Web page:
Matching bracelet with diamonds at the center of petite crescent blossoms; 18-karat gold $16,390, Lustre Precious Gems.
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jewelry CH Premier Jewelers Westﬁeld Valley Fair, 2855 Stevens Creek Blvd., Suite 1235, Santa Clara, 408.983.2688, chpremier.com Derby Jewelers 411 Hartz Ave., Danville Hotel, Danville, 925.855.0700 Heller Jewelers 2005 Crow Canyon Place, San Ramon, 925.904.0200, hellerjewelers.com Joe Escobar Diamonds 450 E. Hamilton Ave., Campbell, 408.341.0300, joeescobardiamonds.com Lustre Precious Gems Westﬁeld Valley Fair, 2855 Stevens Creek Blvd., Suite 1099, Santa Clara, 408.296.3686, lustrepreciousgems.com Pandora Westﬁeld Valley Fair, 2855 Stevens Creek Blvd., Suite 1040, Santa Clara, 408.615.1417, pandora.net Tiffany & Co. 1119 S. Main St., Walnut Creek, 925.939.6300; 149 Stanford Shopping Center, H-149, Palo Alto, 650.328.2552; Westﬁeld Valley Fair, 408.243.7771, tiffany.com
hairpieces Lo Boheme, loboheme.com Oooh La La Headpieces, ooohlalaheadpieces.com Sara Gabriel, saragabriel.com Twigs & Honey, twigsandhoney.com
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inspired by nature From feathers to handmade ﬂowers, these hairpieces are guaranteed to make heads turn
Let this dragonﬂy 18-karat gold plique-á-jour brooch with pink sapphires alight on your tresses $40,000, Tiffany & Co.
Playful eyelash feathers set off a goose nagoire and silk ﬂower base, highlighted with a sparkly center. $50, Oooh La La Headpieces.
By Janet Kim Paik
A blooming ivory dahlia made of feathers and silk, with velvet leaf accents. $135, Twigs & Honey.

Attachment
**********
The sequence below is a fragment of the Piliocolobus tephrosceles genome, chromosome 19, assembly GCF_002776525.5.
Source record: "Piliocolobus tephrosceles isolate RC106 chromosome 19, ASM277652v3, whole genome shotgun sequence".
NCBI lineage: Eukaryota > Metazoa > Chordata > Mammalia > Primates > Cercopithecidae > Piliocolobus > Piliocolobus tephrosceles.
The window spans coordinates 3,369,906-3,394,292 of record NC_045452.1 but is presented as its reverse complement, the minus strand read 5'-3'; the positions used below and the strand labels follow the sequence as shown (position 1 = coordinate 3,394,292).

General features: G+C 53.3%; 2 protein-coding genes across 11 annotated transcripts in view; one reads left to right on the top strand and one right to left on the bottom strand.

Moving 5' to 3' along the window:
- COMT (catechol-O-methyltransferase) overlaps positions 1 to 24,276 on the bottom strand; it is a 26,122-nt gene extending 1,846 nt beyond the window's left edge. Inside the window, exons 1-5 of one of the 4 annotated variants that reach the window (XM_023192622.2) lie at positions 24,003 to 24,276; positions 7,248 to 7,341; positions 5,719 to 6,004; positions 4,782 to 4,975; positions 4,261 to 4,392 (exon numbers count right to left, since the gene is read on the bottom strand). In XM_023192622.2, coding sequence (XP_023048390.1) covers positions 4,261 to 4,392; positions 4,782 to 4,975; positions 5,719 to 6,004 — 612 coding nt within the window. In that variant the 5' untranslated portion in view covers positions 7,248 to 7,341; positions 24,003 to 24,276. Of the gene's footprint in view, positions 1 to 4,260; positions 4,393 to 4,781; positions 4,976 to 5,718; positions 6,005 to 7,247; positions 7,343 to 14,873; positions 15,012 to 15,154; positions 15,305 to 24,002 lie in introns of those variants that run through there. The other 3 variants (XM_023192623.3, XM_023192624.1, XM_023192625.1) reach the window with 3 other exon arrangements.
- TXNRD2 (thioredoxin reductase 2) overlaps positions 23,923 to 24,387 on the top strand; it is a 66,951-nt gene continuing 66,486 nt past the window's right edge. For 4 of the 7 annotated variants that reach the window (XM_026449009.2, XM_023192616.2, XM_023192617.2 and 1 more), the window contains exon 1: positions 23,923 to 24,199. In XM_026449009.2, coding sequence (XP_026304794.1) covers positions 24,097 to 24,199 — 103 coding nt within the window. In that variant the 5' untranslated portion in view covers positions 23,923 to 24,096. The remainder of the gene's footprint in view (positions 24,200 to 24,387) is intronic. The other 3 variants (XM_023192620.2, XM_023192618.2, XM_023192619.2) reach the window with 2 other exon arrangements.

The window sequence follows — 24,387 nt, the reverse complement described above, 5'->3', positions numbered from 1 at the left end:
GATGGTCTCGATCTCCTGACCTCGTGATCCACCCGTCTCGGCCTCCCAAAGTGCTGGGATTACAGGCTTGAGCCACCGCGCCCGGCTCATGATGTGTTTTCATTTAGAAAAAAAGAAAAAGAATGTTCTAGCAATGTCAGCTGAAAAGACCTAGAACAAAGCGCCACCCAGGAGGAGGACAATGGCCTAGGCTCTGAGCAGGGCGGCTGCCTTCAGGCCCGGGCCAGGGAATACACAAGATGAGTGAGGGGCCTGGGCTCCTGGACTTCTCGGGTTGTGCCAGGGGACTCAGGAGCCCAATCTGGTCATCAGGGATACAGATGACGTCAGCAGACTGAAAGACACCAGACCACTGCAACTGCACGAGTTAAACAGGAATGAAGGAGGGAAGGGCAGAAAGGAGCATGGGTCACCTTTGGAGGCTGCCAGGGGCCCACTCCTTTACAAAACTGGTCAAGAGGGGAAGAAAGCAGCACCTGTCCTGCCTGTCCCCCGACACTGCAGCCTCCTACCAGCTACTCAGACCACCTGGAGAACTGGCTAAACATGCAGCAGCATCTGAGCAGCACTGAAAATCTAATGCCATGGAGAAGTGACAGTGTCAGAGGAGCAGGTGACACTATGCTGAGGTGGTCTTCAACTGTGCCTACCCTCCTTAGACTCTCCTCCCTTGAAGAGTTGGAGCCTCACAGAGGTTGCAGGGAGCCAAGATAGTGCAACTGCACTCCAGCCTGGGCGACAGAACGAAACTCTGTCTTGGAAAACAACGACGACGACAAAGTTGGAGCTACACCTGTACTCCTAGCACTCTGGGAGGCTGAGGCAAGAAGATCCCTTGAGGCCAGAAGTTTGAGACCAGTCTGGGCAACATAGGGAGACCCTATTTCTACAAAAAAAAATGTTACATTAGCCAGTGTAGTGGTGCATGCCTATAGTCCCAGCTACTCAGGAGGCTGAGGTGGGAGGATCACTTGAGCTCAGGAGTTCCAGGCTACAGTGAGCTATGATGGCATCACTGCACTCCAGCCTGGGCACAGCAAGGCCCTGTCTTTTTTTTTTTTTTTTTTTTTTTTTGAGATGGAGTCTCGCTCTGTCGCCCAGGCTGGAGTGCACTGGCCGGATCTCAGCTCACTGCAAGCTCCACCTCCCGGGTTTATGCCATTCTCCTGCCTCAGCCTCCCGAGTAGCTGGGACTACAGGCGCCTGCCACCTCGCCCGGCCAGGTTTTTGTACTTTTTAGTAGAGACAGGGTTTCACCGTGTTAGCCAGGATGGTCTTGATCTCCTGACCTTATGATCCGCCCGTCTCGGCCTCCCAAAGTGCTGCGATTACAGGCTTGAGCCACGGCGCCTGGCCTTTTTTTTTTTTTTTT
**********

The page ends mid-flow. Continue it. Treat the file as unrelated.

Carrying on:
Hand-formed 5-inch peacock feather ﬂower on a metal hairpin. $165, Sara Gabriel.
Bridal mini hat made from rooster, stripped coque and bleached peacock feathers; fabric ﬂower; and vintage velvet leaves. $185, Lo Boheme.
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the pickled hutch A treasure trove in Paciﬁca
Alﬁe and Lisa Wilson, who describes her shop, named for a piece of furniture with a pickled ﬁnish, as “coastal-cottage-chic.”
2021 Palmetto Ave. Paciﬁca 650.359.2000 thepickledhutch. blogspot.com
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On her days off, Lisa Wilson scours estate sales, ﬂea markets and antique shops, hunting for one-of-a-kind items for her eclectic shop. Since moving the Pickled Hutch from San Francisco to Paciﬁca in 2008, she has added gift items such as cards and candles to her lineup of vintage and vintage-inspired jewelry and decorative items for home and garden. It’s the vintage lighting, usually in the form of chandeliers, that customers adore the most, Wilson says, and she understands why: “I always ﬁnd myself gravitating toward crystal chandeliers for their added glamour and sparkle.” Chandeliers run anywhere from $375 to $3,200, depending on size, materials, condition and value. Most of the lighting at the Pickled Hutch is from the Art Deco period, the 1920s to 1940s. Wilson says her other bestsellers are mirrors, also from the Art Deco period, running $275 to $300. Much of the jewelry carried at the shop is designed by Wilson herself and Debby Anderson, whose line is called “Romancing the Bling.” (Both artists’ work is also on Etsy.com.) Other jewelry pieces are vintage or items found at estate sales. Furniture is also on display. A classic, repainted vanity from the 1930s runs $295. “When you have a store this big, you have so many different things you can offer,” Wilson says. “It’s like a big puzzle where the pieces change all the time.” —Jasmine Duarte